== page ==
Women who work outside of home are 1.29 times likely to encounter one of the above complications as compared to their homely counterparts. As compared the respondents with no miscarriage or abortion, pregnancy complications increase substantially (about 21 percent) for respondents having miscarriage(s) or abortion(s). Table 5 also represents that all the covariates used in the present study are highly significant under the random effect assumption. In addition to the positive association between economic status and prevalence of pregnancy complications, we find that place of work, and any miscarriage or abortion exert positive effect and age at marriage, antenatal check-up have negative effects as well. However, these risks of prevailing the pregnancy complication among mothers are higher when we have considered independence (Table 3), and exchangeable correlation (Table 4) within the responses as compared to the random effect structure (Table 5) for almost all covariates under consideration. More specifically, risk of suffering pregnancy complication is more in independence structure than exchangeable correlation and again the later consideration giving more risk than random effect structure. The kappa-like statistic is good (0.41 - 0.60) for GEE model under independence correlation, excellent (0.61 - 1.00) for exchangeable correlation, and also excellent for random effect structure within the responses. But, the highest kappa-like statistic is observed for the later GEE model.

Finally, it has been observed that the estimates obtained under the assumption of random effect structure within the responses come up with smaller value of standard errors than the other structures. Table 6 presents relative efficiency factors of the parameters obtained under different link structures with respect to those obtained under independence correlation assumption. Moreover, we observed that except for the intercept of the GEE model, the estimates of parameters of all the variables under random effect structure are significantly more efficient as compared to exchangeable correlation assumption. Furthermore, the highest relative efficiency factors of the estimate under random effect structure

Table 6. Relative efficiencies of the estimates obtained by GEE assuming exchangeable correlation, and random effect.

versus independence correlation for economic status is 4.03 and lowest relative efficiency factor has been observed 1.16 for antenatal check-up.

4. Conclusions

Pregnancy related complications are very common in the rural areas of Bangladesh. In this study an endeavor has been made to identify the factors associated with some life-threatening complications commonly confronted by the rural reproductive women during childbearing tenure utilizing random effect SS-GEE model. All the covariates included in this study have been found to be highly significant (1 percent) in both bivariate and multivariate analysis. The generalized estimating equations approach is employed in order to analyze the repeated observations during pregnancy emerging from a follow-up study. Women from lower socio-economic status are exposed to more physical labor during pregnancy, which might help them to avoid some of the complications. It is demonstrated by the model that the risk is significantly higher among the respondents who reported their age at marriage lower than 16 years. In other words, lower age at marriage has an accumulated effect in the subsequent pregnancies as well. This shows the health problems associated with marriage at very young ages in the rural areas of Bangladesh. Those who reported their age at marriage more than fifteen years are less likely to suffer from pregnancy complications during index pregnancy. Similarly, the results confirmed the belief that the risk of suffering from complications decreases with an increase in the duration of successive pregnancy. This might be attributable to the psychological factors associated with every pregnancy. There are some researchers that have been found similar pattern for prevalence of complications during pregnancy with economic status and age at marriage [27] [29] [40].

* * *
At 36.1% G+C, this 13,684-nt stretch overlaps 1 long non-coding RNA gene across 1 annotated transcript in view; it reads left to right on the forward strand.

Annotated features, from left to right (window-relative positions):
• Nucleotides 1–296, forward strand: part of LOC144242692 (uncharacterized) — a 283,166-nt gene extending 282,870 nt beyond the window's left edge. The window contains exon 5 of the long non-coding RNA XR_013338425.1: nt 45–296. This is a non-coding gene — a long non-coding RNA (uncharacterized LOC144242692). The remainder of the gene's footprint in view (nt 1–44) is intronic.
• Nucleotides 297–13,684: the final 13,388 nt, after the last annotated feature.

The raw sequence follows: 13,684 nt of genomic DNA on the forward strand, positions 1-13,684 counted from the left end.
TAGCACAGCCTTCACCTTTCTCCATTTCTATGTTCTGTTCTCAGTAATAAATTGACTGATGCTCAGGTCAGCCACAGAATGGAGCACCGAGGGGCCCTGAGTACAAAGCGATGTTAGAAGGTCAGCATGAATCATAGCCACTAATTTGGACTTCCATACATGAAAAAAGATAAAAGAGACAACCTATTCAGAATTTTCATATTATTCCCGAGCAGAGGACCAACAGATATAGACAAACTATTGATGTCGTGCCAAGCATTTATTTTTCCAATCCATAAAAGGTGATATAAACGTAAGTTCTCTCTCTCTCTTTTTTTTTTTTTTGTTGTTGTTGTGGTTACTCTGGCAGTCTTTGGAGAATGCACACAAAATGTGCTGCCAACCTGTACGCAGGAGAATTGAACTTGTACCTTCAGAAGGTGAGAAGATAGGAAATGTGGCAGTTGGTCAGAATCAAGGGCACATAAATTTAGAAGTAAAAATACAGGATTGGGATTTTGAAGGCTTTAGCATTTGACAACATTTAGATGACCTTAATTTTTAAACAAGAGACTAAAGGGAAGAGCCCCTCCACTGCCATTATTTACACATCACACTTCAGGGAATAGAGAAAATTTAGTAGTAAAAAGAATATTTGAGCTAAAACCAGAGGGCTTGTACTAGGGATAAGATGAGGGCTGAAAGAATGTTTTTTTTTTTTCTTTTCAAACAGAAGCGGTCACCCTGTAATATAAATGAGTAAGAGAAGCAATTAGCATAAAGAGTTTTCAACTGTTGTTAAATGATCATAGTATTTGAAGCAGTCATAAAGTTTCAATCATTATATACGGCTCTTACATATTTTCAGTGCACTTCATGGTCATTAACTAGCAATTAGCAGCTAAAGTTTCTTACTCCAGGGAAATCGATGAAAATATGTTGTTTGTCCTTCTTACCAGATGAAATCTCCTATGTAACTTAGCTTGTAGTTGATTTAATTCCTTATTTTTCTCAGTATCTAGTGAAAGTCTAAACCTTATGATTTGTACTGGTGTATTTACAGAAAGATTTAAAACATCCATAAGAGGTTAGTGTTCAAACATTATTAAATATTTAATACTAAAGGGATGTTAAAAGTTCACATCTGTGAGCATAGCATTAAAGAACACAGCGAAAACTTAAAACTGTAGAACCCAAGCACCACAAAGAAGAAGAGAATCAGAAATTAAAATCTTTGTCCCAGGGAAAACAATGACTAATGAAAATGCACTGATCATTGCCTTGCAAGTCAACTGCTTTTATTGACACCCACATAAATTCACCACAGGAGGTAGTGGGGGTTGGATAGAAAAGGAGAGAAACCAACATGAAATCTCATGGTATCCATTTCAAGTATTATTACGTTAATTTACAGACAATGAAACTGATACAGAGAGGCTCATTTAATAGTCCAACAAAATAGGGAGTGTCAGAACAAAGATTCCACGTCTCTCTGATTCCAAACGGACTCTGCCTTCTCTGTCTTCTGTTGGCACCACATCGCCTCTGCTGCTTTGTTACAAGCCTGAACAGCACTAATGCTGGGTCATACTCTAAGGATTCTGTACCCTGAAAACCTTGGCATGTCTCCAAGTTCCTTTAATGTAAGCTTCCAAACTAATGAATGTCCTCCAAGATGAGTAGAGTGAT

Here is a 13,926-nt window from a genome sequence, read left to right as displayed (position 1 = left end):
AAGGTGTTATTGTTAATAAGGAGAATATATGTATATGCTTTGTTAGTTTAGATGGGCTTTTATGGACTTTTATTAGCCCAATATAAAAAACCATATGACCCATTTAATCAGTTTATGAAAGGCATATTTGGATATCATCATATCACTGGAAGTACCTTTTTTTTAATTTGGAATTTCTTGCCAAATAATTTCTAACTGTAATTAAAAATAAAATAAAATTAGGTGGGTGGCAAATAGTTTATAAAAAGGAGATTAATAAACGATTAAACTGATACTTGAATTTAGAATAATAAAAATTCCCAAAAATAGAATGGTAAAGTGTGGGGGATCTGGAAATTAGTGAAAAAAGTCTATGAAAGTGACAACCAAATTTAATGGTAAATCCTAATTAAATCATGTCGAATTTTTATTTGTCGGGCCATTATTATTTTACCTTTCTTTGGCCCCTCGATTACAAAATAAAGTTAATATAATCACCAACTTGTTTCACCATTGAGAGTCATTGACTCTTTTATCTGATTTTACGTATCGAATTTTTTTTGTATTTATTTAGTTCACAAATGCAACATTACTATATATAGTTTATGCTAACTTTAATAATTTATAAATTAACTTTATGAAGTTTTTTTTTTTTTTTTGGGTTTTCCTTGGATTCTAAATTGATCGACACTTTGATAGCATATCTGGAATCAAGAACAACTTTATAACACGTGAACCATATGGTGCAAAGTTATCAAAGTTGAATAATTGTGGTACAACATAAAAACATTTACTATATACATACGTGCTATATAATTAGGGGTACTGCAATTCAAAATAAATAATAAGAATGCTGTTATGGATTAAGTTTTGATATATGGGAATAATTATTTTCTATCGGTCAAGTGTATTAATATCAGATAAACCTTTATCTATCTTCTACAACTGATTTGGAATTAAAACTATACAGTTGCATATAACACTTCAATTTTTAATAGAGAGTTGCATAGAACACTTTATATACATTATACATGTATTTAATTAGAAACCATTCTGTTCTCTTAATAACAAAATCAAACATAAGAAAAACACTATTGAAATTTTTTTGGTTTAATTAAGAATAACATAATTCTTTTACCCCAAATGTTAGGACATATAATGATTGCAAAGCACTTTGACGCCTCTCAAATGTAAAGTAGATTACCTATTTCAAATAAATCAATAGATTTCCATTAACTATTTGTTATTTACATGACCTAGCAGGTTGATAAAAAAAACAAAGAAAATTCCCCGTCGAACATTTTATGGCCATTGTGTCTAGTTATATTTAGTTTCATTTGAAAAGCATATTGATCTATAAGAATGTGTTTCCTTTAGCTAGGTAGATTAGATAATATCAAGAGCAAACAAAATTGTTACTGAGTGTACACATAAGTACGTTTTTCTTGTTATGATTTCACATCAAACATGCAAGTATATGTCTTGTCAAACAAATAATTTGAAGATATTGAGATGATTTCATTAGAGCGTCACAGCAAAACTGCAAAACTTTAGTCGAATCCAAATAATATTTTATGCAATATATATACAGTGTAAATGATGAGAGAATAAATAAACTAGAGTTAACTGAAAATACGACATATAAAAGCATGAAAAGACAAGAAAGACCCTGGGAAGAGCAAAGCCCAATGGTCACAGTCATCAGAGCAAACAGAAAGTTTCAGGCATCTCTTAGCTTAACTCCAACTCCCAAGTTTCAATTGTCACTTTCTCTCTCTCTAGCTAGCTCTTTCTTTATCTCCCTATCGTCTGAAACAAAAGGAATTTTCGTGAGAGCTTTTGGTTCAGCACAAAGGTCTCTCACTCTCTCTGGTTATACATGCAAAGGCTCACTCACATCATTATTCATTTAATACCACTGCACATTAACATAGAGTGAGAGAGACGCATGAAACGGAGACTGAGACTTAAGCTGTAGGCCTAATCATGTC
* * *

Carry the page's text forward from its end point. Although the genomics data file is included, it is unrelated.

However, there is a negative association between age at marriage, and antenatal check up and prevalence of complications. In addition, when GEE model moves from independence to exchangeable correlation, and random effect structure, we observed decreased risks of pregnancy complications along with the higher value of kappa-like statistic and higher values of relative efficiency factors for the estimates of the parameters of all the covariates. This study recommends that the SS-GEE model with random effect structure indicates better predictors than the GEE model with different correlation (independence, and exchangeable) structures [26] [27] [29] [40]. Thus, the GEE model with random effect structure within the response for repeated observations is fitted well.

Acknowledgements

The authors are indebted to the Ford Foundation for funding the data collection on maternal morbidity in Bangladesh and also grateful to BIRPERHT for providing data to analyze. The authors are also deeply thankful to the reviewers and editor for their valuable comments and professional services which greatly improve the quality of this manuscript.